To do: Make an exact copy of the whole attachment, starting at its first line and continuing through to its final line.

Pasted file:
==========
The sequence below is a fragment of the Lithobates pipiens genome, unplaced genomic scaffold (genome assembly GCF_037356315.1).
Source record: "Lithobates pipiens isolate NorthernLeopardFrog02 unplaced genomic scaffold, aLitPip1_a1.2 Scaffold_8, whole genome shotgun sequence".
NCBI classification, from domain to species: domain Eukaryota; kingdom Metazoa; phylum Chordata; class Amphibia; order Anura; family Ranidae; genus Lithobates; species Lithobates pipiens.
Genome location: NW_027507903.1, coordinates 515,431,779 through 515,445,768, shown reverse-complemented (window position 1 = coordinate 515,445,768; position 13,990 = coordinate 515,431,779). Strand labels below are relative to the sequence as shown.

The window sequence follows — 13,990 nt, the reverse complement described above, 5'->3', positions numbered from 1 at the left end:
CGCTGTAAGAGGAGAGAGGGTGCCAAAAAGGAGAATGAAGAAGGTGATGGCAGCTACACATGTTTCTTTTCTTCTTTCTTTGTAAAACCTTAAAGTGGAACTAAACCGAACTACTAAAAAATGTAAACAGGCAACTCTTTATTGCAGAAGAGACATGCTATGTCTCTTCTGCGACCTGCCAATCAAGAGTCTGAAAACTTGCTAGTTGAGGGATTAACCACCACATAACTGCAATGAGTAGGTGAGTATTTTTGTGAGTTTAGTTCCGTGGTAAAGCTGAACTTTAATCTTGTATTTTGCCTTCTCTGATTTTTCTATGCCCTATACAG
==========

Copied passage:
The sequence below is a fragment of the Lithobates pipiens genome, unplaced genomic scaffold (genome assembly GCF_037356315.1).
Source record: "Lithobates pipiens isolate NorthernLeopardFrog02 unplaced genomic scaffold, aLitPip1_a1.2 Scaffold_8, whole genome shotgun sequence".
NCBI classification, from domain to species: domain Eukaryota; kingdom Metazoa; phylum Chordata; class Amphibia; order Anura; family Ranidae; genus Lithobates; species Lithobates pipiens.
Genome location: NW_027507903.1, coordinates 515,431,779 through 515,445,768, shown reverse-complemented (window position 1 = coordinate 515,445,768; position 13,990 = coordinate 515,431,779). Strand labels below are relative to the sequence as shown.

The window sequence follows — 13,990 nt, the reverse complement described above, 5'->3', positions numbered from 1 at the left end:
CGCTGTAAGAGGAGAGAGGGTGCCAAAAAGGAGAATGAAGAAGGTGATGGCAGCTACACATGTTTCTTTTCTTCTTTCTTTGTAAAACCTTAAAGTGGAACTAAACCGAACTACTAAAAAATGTAAACAGGCAACTCTTTATTGCAGAAGAGACATGCTATGTCTCTTCTGCGACCTGCCAATCAAGAGTCTGAAAACTTGCTAGTTGAGGGATTAACCACCACATAACTGCAATGAGTAGGTGAGTATTTTTGTGAGTTTAGTTCCGTGGTAAAGCTGAACTTTAATCTTGTATTTTGCCTTCTCTGATTTTTCTATGCCCTATACAG